December 01, 2023 5 min read

We may think of natural burial and biodegradable coffins as a modern, eco-minded solution for funerals but the notion has been considered before – in 1875.
With London’s graveyards bursting at the seams, body disposal was becoming a real concern for urban Victorians. Cremation was beginning to take off as a hygienic alternative but others sought ways of restoring the body quietly and lovingly to mother earth, rather than engulfed in flames.


In the summer of 1875 the Duke of Sutherland held a garden party for guests “to see a collection of models of basket and other perishable coffins constructed on the principles advocated by Mr. Seymour Haden”. Sir Francis Seymour Haden (1818-1910) was an English surgeon as well as a noted etcher, having realized that the burial grounds were a breeding ground for pestilence, advocated the need for earth-to-earth burial and “shallow burial”—one foot under rather than the statutory 4 ½ feet—to encourage rapid decomposition.
But what did those present make of these ideas? Thankfully a journalist of the New York Evening Post was there to record the event:


THE COFFIN RECEPTION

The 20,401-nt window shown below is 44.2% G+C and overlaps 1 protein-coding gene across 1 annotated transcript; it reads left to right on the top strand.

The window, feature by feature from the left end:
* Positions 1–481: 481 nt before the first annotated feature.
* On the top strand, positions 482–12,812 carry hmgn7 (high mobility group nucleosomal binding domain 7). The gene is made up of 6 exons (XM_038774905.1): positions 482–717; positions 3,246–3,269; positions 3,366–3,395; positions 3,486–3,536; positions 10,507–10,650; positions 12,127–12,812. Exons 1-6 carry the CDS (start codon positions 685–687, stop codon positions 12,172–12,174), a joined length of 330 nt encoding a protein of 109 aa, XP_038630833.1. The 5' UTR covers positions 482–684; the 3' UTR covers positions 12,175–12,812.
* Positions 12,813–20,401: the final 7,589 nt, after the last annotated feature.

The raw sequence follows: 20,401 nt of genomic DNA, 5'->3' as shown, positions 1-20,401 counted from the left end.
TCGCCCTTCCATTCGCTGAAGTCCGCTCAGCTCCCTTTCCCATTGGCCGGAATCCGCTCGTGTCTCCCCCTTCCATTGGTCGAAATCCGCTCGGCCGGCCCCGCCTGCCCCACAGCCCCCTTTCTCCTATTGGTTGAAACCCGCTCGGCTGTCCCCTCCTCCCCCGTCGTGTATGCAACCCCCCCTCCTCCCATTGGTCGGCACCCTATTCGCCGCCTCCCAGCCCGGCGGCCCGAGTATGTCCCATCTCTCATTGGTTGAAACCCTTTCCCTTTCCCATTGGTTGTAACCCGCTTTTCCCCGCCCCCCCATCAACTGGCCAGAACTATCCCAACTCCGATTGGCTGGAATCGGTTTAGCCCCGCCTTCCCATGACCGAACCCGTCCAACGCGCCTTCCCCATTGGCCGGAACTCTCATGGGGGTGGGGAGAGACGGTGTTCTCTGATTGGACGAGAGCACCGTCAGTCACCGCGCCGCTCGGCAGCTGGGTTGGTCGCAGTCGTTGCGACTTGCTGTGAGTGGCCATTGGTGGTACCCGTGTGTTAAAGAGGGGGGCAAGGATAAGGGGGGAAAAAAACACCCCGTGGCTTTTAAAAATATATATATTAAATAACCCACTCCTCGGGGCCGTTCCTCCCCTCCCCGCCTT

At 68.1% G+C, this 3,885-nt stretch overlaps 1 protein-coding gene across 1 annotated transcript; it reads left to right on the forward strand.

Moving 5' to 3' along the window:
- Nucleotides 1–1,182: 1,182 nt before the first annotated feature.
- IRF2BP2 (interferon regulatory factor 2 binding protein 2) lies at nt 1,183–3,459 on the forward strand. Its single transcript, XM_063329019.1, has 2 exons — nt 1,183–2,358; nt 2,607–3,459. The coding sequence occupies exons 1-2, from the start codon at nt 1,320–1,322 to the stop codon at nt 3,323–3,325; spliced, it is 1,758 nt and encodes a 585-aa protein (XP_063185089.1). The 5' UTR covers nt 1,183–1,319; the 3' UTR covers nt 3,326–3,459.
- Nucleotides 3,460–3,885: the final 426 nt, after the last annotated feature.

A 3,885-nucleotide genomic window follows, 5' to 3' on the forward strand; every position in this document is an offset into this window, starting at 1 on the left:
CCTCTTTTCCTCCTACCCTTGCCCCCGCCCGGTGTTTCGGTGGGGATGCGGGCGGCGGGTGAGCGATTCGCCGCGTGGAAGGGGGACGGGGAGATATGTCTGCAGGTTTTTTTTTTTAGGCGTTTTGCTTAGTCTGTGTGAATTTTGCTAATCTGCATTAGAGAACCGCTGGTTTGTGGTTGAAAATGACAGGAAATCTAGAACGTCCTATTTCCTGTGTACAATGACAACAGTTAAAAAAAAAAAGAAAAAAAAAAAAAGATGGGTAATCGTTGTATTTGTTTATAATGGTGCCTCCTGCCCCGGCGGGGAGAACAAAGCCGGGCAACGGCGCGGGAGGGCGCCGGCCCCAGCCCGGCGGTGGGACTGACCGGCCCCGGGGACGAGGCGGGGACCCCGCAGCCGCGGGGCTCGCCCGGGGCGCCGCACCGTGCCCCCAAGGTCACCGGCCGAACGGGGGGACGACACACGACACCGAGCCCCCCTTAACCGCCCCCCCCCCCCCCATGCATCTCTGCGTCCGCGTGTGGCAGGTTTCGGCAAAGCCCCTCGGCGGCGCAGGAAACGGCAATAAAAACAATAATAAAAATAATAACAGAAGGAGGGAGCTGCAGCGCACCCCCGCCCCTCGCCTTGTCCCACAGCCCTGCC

The last-named bit of enterprise was reserved for the ingenious Duke of Sutherland. That alert nobleman discovered a reformatory speciality to which his attention had never before been turned, and he proceeded at once to make the most of it. After cremation, as a method of getting the remains of human beings out of the way expeditiously and thoroughly, had been discussed, and after a vast majority of the British public had come to the conclusion that they did not care to burn themselves or their friends, Mr. Seymour Haden proposed a compromise with convention. The idea of destroying a body before the very eyes of the mourners was, he admitted, not altogether pleasing, but he, he argued, there could be no reasonable objection to permitting the remains to assimilate with their mother earth as rapidly as possible after they should be hidden from sight. Such a disposition, he contended, was preferable to cremation, because, while the latter process would leave nothing but a few worthless ashes, the other would give to the soil much which would enrich it and make it fruitful. To Mr. Haden, thus contemplating the bodies of himself and his kindred and the great army of the coming dead as fertilizers, nothing seemed lacking but a method of interment which would the most facilitate decomposition, or which would obstruct it the least… Like many reformers, Mr. Haden has to pull down as well as build up. He is obliged to overcome the preservative prejudices of the people before he can persuade them to inter their friends in such a way as to promote dissolution. He is convinced himself that the most important appliance of a fertilizing funeral is a basket. He is willing to be buried in one, but to induce other persons to follow his example is a difficult matter…. If he could succeed in introducing his death-basket into “high life,” he reasoned, he would be enriched, and so in time would be the soil of England. He approached the Duke of Sutherland, who just then happened to have no other extravagant undertaking on his hands, and who readily fell in with the scheme. Invitations “to see a collection of models of basket and other perishable coffins” at Stafford House were issued, and a large company was assembled accordingly.